They continue to experiment with using the Makey Makey system, asking:
- What do you notice?
- Why do some objects work, and others do not?
Modelling their responses, the teacher sorts the objects into “conductive” and “nonconductive”, as the class identify if they work or not.
Students now work on doing their own sorting activity in pairs or small groups.
The teacher can have the Makey Makeys already pre-prepared on computers for the students to use, or work with them to connect their Makey Makey, step-by-step (depending on age).
Students can either select 6 objects from the middle of the class that have been curated by the teacher, or find their own objects to test with the Makey Makey from their schoolyard or classroom.
Students work together to test and sort their objects into two groups: “conductive” and “nonconductive”/ “yes” and “no”.
Recording: Students take a photo of their final sorted objects.
Students are to draw their digital system (Makey Makey) and label parts of the system (either by writing, or gluing labels provided by the teacher, depending on literacy level).
Students work together to write down (or with teacher support) what they notice (observe) about their experiment - either how the system worked or the use of the objects.
Note: Marc Faulder noticed that the class also sorted objects into a third pile, depending on where you put the clip.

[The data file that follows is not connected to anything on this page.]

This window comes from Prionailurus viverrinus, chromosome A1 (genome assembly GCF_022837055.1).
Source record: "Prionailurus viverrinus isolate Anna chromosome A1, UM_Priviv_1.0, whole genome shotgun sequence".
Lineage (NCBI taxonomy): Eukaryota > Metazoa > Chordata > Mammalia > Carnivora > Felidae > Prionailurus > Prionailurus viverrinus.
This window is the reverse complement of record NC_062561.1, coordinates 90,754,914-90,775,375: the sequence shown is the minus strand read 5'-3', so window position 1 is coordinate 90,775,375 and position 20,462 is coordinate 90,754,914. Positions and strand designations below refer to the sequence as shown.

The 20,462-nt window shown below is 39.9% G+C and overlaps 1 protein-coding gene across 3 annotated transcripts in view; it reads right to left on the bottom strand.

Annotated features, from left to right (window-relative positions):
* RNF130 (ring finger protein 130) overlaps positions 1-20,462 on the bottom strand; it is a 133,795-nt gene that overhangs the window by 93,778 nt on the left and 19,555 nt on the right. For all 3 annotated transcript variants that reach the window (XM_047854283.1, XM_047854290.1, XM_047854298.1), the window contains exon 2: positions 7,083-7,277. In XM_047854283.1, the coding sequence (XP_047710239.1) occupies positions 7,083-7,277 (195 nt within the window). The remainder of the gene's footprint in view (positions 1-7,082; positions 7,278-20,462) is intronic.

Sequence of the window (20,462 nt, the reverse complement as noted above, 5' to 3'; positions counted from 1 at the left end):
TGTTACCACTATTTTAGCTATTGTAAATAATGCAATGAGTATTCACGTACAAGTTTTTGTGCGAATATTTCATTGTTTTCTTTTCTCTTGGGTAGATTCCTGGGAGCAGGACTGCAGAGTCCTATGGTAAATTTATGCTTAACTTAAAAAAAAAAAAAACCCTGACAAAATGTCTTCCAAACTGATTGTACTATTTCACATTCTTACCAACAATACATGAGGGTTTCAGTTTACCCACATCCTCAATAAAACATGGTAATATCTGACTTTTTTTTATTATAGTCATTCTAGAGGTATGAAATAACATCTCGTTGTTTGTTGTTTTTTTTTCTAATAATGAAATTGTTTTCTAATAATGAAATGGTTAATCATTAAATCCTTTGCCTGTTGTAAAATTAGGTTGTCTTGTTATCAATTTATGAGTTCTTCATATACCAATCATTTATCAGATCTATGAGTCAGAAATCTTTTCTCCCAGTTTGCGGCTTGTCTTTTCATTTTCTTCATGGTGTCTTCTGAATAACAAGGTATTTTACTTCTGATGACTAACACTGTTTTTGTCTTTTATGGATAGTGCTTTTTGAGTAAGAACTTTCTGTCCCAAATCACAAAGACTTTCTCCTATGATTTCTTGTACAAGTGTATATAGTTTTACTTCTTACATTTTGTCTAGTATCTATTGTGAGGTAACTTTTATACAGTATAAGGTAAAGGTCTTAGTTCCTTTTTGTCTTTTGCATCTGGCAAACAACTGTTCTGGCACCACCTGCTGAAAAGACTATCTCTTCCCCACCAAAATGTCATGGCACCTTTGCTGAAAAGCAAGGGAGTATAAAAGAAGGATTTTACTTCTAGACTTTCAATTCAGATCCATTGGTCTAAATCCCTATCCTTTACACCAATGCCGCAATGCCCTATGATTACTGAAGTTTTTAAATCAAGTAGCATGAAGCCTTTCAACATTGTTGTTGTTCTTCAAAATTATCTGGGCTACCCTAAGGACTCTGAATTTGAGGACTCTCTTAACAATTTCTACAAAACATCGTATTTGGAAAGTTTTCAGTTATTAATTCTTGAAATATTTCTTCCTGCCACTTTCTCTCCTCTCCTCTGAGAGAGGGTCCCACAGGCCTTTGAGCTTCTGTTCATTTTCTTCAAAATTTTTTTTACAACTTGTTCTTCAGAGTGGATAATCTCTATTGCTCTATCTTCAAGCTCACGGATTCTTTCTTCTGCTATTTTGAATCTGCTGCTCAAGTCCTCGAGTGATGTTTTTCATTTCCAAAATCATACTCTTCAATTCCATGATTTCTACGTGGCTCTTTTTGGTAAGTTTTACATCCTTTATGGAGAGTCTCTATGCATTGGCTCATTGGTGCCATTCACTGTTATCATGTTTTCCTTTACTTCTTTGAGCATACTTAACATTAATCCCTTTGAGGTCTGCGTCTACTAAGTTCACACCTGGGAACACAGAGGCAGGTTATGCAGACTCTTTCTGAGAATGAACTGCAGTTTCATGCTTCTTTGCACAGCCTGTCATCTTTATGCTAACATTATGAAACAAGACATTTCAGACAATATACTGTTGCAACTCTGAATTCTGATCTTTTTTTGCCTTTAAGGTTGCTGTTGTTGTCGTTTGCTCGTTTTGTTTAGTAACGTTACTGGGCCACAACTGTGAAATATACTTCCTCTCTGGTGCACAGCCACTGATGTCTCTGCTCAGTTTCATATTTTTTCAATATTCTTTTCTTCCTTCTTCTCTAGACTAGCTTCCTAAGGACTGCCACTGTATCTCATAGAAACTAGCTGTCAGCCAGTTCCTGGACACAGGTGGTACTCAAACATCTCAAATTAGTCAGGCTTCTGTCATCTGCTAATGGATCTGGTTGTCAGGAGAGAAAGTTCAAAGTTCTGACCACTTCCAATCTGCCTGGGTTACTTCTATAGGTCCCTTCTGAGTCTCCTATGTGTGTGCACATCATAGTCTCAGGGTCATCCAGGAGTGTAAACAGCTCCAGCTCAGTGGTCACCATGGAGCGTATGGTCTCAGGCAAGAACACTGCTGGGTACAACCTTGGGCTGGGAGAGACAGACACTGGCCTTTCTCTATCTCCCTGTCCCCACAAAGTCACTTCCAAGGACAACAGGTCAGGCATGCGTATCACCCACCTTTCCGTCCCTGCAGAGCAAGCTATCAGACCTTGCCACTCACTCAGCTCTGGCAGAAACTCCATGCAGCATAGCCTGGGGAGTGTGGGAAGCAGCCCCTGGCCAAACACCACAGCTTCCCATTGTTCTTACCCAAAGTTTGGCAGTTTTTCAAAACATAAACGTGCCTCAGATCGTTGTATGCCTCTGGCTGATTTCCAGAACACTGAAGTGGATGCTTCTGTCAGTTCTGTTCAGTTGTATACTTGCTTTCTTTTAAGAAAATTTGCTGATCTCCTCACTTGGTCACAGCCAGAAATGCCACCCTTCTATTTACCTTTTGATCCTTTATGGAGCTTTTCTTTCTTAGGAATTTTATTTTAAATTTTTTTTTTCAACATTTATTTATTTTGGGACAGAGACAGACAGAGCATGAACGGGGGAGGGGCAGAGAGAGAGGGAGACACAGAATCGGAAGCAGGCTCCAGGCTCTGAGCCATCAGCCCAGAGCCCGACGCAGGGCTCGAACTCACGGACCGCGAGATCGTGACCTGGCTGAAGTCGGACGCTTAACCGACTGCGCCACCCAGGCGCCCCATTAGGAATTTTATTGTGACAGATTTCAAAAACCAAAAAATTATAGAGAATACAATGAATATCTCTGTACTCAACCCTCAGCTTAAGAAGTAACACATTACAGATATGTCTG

The groups come back to the centre of their class with their recordings and share what they found out about their objects.
The teacher physically groups some of their collective observations into the centre of the room.
The teacher invites them to share what they can notice about each group.
Students reflect on their experiences in working scientifically with their peer or team.
Learning Extension/ Future Lesson
Students, based on what they have observed, select 2-3 objects and invent a musical instrument.
Students draw their instrument.
In this lesson, teachers are looking to see whether students have included all parts of the digital system in their design, and whether the objects they have selected are appropriate.
- Download entire lesson plan: PDF version.
- Download entire lesson plan: Microsoft Word version.
- Makey Makey lesson plans and resources
- Computer Science Education Research Group (CSER)
- This lesson plan corresponds to professional learning in the following CSER Digital Technologies MOOCs: F-6 Digital Technologies: Foundations
- Unit 4: Digital Systems
- For information on how to set-up the Makey Makey, we recommend printing, or talking through this web resource.